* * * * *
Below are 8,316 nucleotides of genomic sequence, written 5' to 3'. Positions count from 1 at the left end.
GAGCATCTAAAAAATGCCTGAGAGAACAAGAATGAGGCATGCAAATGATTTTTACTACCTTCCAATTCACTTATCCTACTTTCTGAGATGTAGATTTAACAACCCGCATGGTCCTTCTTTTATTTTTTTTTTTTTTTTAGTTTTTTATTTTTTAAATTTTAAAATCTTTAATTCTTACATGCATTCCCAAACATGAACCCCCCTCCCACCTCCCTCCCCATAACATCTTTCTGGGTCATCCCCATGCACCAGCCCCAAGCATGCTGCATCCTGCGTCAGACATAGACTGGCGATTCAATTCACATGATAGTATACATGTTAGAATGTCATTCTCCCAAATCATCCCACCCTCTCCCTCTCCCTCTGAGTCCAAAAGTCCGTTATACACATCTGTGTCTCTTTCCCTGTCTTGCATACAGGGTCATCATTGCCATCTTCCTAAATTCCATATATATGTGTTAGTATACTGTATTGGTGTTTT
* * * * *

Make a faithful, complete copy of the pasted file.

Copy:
Below are 8,316 nucleotides of genomic sequence, written 5' to 3'. Positions count from 1 at the left end.
GAGCATCTAAAAAATGCCTGAGAGAACAAGAATGAGGCATGCAAATGATTTTTACTACCTTCCAATTCACTTATCCTACTTTCTGAGATGTAGATTTAACAACCCGCATGGTCCTTCTTTTATTTTTTTTTTTTTTTTAGTTTTTTATTTTTTAAATTTTAAAATCTTTAATTCTTACATGCATTCCCAAACATGAACCCCCCTCCCACCTCCCTCCCCATAACATCTTTCTGGGTCATCCCCATGCACCAGCCCCAAGCATGCTGCATCCTGCGTCAGACATAGACTGGCGATTCAATTCACATGATAGTATACATGTTAGAATGTCATTCTCCCAAATCATCCCACCCTCTCCCTCTCCCTCTGAGTCCAAAAGTCCGTTATACACATCTGTGTCTCTTTCCCTGTCTTGCATACAGGGTCATCATTGCCATCTTCCTAAATTCCATATATATGTGTTAGTATACTGTATTGGTGTTTT